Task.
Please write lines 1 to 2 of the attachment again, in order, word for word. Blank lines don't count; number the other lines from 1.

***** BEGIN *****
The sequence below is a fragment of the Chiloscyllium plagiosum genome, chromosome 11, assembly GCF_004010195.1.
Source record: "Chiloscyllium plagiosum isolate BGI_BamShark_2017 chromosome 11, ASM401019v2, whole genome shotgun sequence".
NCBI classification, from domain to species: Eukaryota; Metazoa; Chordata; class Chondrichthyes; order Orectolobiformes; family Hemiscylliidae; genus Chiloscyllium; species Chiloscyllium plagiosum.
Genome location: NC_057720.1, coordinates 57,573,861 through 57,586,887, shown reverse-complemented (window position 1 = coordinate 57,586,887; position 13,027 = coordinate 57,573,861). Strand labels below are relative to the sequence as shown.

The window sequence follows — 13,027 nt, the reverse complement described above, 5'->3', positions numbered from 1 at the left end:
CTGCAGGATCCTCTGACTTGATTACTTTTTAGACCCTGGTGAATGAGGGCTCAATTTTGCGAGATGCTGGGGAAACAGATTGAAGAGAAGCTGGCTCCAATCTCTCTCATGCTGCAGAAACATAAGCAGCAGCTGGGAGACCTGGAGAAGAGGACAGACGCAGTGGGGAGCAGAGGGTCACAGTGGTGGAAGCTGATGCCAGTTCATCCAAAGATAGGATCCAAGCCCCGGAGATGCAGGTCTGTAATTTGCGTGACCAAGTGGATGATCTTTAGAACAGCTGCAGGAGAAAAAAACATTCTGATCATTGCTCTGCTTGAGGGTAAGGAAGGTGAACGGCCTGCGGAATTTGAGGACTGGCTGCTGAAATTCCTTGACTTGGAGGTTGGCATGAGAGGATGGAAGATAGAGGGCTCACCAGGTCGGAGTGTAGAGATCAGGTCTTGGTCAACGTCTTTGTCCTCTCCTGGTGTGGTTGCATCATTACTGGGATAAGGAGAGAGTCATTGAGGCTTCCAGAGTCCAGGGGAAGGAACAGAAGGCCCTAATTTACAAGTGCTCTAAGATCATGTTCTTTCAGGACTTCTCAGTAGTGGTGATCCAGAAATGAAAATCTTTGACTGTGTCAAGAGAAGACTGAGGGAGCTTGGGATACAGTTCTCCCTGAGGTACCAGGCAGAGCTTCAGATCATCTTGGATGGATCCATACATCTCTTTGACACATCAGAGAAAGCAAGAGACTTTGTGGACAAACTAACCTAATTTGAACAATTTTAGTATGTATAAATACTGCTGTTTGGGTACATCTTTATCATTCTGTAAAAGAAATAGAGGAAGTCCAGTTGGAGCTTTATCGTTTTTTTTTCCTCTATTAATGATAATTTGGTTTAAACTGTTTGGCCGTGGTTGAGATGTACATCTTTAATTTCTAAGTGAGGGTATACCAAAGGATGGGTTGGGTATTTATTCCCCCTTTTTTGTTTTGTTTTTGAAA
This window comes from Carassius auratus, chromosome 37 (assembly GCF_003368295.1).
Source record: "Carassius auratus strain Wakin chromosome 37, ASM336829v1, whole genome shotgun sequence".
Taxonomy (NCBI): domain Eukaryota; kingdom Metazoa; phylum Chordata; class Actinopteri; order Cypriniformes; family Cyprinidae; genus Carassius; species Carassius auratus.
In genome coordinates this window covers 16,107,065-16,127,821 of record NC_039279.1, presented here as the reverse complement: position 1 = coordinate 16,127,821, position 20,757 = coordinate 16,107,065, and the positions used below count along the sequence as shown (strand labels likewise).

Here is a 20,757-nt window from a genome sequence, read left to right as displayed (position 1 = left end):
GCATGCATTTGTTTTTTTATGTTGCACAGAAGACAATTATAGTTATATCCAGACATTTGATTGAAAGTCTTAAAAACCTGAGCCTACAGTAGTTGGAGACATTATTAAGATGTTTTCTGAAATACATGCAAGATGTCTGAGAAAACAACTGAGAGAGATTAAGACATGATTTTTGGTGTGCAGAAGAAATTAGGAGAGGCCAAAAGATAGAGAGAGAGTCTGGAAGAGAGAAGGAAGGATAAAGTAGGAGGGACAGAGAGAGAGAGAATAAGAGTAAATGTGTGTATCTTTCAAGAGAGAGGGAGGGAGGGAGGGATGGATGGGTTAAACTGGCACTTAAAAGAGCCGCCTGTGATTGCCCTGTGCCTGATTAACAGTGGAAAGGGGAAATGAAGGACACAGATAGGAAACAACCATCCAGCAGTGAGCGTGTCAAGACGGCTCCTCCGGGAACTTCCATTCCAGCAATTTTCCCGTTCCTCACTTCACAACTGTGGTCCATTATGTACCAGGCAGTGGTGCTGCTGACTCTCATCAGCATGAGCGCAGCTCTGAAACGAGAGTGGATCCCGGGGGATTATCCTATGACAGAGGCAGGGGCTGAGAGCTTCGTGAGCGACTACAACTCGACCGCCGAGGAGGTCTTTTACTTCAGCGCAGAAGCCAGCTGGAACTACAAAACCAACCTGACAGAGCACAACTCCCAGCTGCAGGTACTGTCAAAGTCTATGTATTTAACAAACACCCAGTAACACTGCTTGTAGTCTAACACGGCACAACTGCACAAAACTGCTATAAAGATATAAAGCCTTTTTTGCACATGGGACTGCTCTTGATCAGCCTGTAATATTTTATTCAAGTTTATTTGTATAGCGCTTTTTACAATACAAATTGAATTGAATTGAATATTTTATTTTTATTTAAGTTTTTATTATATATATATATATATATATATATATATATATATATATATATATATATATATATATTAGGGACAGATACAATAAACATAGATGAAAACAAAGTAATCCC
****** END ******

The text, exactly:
The sequence below is a fragment of the Chiloscyllium plagiosum genome, chromosome 11, assembly GCF_004010195.1.
Source record: "Chiloscyllium plagiosum isolate BGI_BamShark_2017 chromosome 11, ASM401019v2, whole genome shotgun sequence".